- Don't drink anything that has
not been opened or prepared in front of you.
- If you accept a drink from
another person, you are putting yourself at risk.
- Don't leave your drink alone or
with other people. Take it with you.
Reporting sexual assault
You can report a sexual assault in three ways.
- If you see a sexual assault in progress
call 9-1-1. You can also call the Police Non-Emergency line at
403-266-1234 and officers will be sent to investigate no matter when the
offence occurred. Depending on the circumstances, an investigator from the
Sex Crimes Unit may complete the investigation.
- Go to a police station or community
station. Depending on the nature and time the sexual assault occurred you
may be asked to attend the hospital with the police or you may be asked to
write out a statement at the police station. In either case a police
officer will begin a criminal investigation. It is important to keep the
statement and file number for your reference.
- Go to the hospital. If you have been
sexually assaulted within the past 72 hours, attend the Sheldon M. Chumir
Health Center (age 14 and up) or the Alberta Children’s Hospital
(age 13 and younger.) If you attend the Sheldon M. Chumir Health Center
tell the Urgent Care nurse you have been sexually assaulted and you will
be treated by medical staff from the CSART (Calgary
Sexual Assault Response Team). CSART will attend to your medical
and emotional needs. CSART does not automatically report the assault to
You can choose whether you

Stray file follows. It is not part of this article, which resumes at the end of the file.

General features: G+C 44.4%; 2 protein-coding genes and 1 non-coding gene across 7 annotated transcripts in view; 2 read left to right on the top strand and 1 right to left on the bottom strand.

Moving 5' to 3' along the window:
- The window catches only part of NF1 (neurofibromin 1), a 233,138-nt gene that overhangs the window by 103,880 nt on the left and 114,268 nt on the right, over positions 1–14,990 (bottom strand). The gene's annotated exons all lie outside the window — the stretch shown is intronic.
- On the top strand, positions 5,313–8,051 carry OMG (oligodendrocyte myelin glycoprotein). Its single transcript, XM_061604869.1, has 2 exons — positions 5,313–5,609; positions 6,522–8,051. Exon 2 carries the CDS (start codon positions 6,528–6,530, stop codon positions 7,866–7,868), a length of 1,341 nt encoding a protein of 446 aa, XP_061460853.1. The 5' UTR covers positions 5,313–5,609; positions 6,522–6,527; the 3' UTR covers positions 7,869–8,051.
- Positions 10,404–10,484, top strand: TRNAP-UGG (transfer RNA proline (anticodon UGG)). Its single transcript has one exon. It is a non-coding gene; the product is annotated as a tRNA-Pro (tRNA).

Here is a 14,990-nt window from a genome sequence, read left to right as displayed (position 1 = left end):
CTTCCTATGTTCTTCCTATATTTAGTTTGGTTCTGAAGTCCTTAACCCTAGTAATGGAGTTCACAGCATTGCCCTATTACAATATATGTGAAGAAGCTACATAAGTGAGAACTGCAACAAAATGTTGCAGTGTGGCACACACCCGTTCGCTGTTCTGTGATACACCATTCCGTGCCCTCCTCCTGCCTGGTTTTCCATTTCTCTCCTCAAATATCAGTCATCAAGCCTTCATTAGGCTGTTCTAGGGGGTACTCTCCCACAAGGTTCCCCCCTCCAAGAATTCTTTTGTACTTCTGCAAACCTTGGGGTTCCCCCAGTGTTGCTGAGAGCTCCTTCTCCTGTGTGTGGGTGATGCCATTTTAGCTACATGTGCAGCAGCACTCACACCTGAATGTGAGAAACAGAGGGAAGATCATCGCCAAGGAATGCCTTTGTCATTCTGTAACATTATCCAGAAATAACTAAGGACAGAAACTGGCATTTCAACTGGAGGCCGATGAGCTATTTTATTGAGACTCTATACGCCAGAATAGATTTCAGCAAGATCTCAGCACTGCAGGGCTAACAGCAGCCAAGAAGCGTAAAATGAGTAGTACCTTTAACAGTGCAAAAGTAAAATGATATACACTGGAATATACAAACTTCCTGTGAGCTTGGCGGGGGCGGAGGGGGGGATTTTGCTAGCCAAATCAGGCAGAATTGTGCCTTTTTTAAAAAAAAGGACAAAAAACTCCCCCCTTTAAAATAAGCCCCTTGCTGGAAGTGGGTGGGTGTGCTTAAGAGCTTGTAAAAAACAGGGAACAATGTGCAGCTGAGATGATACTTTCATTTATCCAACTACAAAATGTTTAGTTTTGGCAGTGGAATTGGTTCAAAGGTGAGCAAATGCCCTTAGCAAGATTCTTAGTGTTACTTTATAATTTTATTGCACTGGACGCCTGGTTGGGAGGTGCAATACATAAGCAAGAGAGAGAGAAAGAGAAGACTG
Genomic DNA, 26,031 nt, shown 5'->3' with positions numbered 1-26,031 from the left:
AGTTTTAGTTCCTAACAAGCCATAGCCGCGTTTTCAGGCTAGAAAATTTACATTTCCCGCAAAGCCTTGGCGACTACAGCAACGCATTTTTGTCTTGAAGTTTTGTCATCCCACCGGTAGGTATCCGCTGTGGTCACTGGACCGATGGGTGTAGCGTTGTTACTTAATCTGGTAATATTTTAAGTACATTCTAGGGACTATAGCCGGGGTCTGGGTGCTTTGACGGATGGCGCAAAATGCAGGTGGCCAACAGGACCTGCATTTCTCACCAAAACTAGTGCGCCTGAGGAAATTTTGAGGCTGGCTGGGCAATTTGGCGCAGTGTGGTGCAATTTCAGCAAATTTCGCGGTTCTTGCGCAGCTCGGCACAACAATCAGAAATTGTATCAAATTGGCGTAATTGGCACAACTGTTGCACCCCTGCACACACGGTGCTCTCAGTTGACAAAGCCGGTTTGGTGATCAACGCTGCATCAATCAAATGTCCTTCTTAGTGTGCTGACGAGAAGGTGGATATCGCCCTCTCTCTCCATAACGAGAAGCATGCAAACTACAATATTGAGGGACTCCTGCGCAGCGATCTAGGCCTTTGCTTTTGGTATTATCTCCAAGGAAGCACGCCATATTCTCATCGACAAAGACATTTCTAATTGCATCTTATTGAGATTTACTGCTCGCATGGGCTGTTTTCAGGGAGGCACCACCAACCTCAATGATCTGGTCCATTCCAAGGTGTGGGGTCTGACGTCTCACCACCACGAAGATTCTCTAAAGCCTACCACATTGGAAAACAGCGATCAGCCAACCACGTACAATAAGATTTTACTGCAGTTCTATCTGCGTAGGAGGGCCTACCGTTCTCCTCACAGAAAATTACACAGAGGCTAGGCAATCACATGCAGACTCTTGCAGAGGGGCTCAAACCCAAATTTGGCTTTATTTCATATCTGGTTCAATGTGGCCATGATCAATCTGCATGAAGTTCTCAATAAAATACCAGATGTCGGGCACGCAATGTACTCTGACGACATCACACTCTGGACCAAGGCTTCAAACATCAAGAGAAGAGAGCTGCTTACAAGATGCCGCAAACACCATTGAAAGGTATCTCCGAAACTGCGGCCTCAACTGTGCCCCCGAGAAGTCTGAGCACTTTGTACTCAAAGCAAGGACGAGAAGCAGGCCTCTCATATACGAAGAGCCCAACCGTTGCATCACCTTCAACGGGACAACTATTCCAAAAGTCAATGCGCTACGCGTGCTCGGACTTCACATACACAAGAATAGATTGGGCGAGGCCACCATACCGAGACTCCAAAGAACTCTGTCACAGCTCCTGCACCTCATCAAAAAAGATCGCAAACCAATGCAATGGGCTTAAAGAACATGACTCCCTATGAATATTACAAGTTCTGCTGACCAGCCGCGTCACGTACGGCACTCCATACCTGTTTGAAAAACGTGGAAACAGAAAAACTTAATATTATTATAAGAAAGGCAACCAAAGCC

want the police to get involved:
- If you do not want police involved, the medical staff will assess
your injuries, treat your medical needs and test for sexually transmitted
- If you decide to report the assault to police, you will still receive the
medical attention required and CSART will call the police for you. Part of
your medical care may involve collecting evidence from your body (a
'sexual assault kit') to give to police, and a police investigator will
follow up with your case.
- You can decide whether you want police involved at a later date and receive medical and
emotional care while having a sexual assault kit completed. This kit
remains the property of Calgary Communities Against Sexual Abuse for up to
one year. At any time prior to the end of the one year, you may consent to
release the kit to police to begin a criminal investigation, or you may
decide to have the evidence destroyed. These details will be explained to
you at the hospital.
To help the police gather
evidence, do not:
- shower or bathe
- change or throw away your
- wash your hands or comb your
- take any drugs or alcohol
- disturb the area of the assault
Please note that you can
call the police at any time. It's never too late to get the police involved.
However, the sooner you alert them, the easier it is for them to collect the
evidence needed to lay charges or proceed with an investigation.
Resources for victims
Please see the Information Guide for Vicitims
of Sexual Assault provided by the Government
The Calgary Police
Service's Sex Crimes Unit partners with the following organizations: